In this story, I am speaking to Andrew LeCody’s narcissistic history of fact, which includes activities intent on intentionally and consciously hurting me and others associated with Dallas Makerspace (including its community of volunteers), in other to further his self-serving narrative.

LeCody’s manipulation tactics and the people behind them

The Dallas Makerspace organization has historically been controlled by Andrew LeCody through various manipulations.

These tactics are often employed indirectly through his inner circle. When interacting with me in any matter, regardless of how slight or imagined, his tactics are often direct, aggressive, and paranoid.

His goal is to manipulate and control Dallas Makerspace members, its leadership, former members, the maker community at large, and anyone else that he is able to influence in person, by proxy, on Talk, Discord, Reddit, Facebook, and other forms of social media.

By manipulating the narrative and deliberately and methodically spreading misinformation, he denies all people (including you) respect, social power, and the freedom to define their own realities.

An unhinged history of vindictive lawsuits, intimidation tactics, and unethical behavior

At the core of Andrew LeCody’s psyche is crippling low self-esteem. Andrew LeCody is very sensitive to criticism. If he feels his position is slipping, he reacts immediately.

He feels entitled to the power, status, and undue influence of controlling the Dallas Makerspace membership.

Whenever he feels he is losing respect or influence within the organization, he will do whatever it takes to get it back… even if it means frivolous litigation and the rewriting of history in the aggressive style and manner of Scientology founder, L. Ron Hubbard.

Manipulation of the narrative

He benefits from controlling the narrative for a lot of reasons.

It empowers him to decide whether he is the hero deserving of praise or the victim in need of sympathy.

I have documented that any accompanying actors, whether it be me, former leadership, present leadership, or a host of other rivals (including supporters of rivals), will each be stylized into villains by Andrew LeCody’s forceful, persistent, and deceptive narration… delivered with practice and dedication to his influential inner circle.

The board of directors must take a stand against gaslighting

As one of the most involved, long-standing, and opinionated moderators, for example, Andrew LeCody uses gaslighting to go one step further by convincing others that people are trolls, crazy, out of control, mistaken, or unable to remember correctly.

This, along with unwavering persistence, is the manner of his control. Irrespective of how it’s done, gaslighting is abuse.

It’s more than just ripping pages out of a story and rewriting them.

Andrew LeCody uses gaslighting to control the narrative, his victims, and incidental others that fear getting more involved.

How to protect yourself

Even the strongest and most stable person can be gaslighted by Andrew LeCody.

As a victim of his gaslighting, you may have a long-term relationship with him already.

Having doubts about your own judgment isn’t a sign of mental illness or weakness; it’s a sign of abuse. If you’re his friend, lover, coworker, or family member, you’ve probably learned to rationalize this.

Essentially, you’ve been conditioned to become his narcissistic supply that fortifies his fragile ego.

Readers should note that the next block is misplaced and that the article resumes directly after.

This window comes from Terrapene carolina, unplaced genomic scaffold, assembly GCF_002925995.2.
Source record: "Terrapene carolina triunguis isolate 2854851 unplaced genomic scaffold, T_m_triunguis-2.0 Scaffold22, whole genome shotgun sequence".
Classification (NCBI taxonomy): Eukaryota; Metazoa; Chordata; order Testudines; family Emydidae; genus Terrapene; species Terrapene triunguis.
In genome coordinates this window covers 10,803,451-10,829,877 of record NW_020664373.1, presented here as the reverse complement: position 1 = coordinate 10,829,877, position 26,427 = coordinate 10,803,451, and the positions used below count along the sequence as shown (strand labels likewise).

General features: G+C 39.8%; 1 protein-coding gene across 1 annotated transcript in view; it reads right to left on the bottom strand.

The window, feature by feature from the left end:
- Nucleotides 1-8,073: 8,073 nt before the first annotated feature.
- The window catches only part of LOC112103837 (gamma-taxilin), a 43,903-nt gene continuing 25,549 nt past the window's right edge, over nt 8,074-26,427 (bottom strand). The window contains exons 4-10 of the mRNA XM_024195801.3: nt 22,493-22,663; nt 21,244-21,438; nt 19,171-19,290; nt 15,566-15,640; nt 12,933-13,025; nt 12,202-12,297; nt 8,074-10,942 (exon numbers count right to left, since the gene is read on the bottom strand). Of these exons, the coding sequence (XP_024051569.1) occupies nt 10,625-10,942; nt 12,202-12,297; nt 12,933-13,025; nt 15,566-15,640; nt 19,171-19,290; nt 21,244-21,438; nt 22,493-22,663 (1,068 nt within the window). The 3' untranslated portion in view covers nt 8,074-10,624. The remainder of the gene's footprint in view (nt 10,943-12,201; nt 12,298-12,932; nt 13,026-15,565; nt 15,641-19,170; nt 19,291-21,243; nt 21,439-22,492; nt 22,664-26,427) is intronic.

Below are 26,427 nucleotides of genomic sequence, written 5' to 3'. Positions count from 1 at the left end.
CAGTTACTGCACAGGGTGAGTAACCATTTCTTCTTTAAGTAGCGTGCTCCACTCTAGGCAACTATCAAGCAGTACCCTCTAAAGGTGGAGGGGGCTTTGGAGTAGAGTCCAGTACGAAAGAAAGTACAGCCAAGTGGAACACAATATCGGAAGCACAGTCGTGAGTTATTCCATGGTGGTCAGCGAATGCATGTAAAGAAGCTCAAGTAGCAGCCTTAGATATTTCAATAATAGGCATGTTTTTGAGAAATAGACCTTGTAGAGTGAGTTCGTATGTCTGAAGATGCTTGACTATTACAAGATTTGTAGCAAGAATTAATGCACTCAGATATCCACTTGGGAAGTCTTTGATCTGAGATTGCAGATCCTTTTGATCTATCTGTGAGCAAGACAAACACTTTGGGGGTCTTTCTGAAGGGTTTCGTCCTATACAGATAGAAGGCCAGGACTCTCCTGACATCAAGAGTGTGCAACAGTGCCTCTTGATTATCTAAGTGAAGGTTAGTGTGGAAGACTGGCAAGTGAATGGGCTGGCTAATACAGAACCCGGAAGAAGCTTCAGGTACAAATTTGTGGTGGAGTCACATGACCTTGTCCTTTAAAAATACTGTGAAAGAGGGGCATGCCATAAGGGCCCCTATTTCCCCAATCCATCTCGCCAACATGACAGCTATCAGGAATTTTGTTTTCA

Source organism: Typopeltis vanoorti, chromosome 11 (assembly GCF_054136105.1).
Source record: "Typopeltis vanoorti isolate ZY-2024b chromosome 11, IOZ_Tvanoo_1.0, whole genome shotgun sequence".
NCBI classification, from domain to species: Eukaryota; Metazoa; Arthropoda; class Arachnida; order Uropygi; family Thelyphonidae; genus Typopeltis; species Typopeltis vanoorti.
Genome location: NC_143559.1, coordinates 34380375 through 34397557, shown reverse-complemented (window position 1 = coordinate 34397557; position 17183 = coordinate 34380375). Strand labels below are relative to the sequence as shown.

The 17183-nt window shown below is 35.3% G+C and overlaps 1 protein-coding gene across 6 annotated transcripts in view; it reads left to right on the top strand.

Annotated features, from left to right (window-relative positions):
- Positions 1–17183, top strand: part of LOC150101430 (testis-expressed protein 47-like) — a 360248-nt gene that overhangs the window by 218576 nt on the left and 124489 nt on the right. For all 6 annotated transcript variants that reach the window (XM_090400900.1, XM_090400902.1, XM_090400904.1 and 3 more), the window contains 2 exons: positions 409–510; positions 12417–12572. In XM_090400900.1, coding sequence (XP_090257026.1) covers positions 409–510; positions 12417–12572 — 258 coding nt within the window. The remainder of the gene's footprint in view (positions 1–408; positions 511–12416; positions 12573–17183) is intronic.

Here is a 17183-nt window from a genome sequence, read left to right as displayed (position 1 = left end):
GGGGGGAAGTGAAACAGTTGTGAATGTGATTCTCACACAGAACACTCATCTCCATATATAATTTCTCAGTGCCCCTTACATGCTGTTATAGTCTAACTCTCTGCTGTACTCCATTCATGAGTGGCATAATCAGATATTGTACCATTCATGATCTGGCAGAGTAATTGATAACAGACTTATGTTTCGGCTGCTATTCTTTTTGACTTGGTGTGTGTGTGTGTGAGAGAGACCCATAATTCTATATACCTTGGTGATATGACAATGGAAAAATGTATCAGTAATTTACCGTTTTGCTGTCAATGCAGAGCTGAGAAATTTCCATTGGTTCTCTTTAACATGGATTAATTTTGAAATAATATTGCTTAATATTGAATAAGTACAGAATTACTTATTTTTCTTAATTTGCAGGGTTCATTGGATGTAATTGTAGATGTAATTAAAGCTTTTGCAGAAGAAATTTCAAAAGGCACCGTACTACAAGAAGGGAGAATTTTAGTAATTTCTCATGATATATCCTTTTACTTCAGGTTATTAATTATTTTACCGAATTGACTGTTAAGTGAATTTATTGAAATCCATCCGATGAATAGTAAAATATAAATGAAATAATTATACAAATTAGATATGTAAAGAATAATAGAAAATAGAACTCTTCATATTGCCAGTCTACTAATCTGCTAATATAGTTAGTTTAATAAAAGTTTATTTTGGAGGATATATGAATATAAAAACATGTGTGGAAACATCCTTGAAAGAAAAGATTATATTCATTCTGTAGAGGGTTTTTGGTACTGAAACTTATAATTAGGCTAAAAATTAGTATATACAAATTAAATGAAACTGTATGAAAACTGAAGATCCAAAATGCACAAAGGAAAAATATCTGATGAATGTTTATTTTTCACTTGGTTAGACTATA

By rationalizing the abuse, you do far more than support his rewrite of history. You have allowed him to alienate you from your former friends.

You have replaced your voice for how things are run within Dallas Makerspace with a fear of speaking other ideas.

Because of fear, uncertainty, and doubt that he has manufactured, you have granted him authority over your right to free will.

A campaign of manipulation exposed

Even if you consider yourself a close friend of Andrew LeCody, you can get out from under his campaign of manipulation.

Even though he can convince himself of his lies, he can’t ignore that nagging seed of truth in his victim’s repressed conscience.

This is the seed that keeps growing and makes each of his victims more uncomfortable as the truth becomes increasingly unavoidable.

Escape the deception and rediscover your beliefs

Someday, you will rediscover and reacquaint yourself with the things you use to believe before you were manipulated into trusting his campaign of misinformation.

Maybe not today.

Maybe not this week.

Maybe not even this year.

Someday though, you will reacquaint yourself with what you already know, deep down, is the truth.

You’re not crazy. You’re not selfish. You’re a human being. You matter. And you are deserving of honesty, appreciation, respect, and loyalty.

How to get help when faced with abuse at Dallas Makerspace

You deserve the truth, but you have to be willing to find it first.

It can be difficult to break away from Andrew LeCody’s long campaign of deception.

The impact has damaged the very fabric of our culture.

Don’t wait to get help if you’re in a psychologically abusive relationship with him.

Seek help today from a qualified therapist or counselor.

If you need help right away…

If you need someone to talk to…

And if you prefer to remain anonymous…

You can always call the National Domestic Violence Hotline at 800–799–7233, or by SMS (Text START to 88788).

Mark Havens is the Founder and Executive Director of Dallas Maker Community (DMC), a nonprofit organized to bootstrap Dallas Makerspace, the largest all-volunteer makerspace in the United States. DMC continues reformed efforts to provide maker-focused marketing and makerspace leadership education to other maker-centric organizations throughout North Texas.



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Mark Randall Havens

Mark Randall Havens


Executive Director of Dallas Maker Community; Founder & Founding Director of Dallas Makerspace.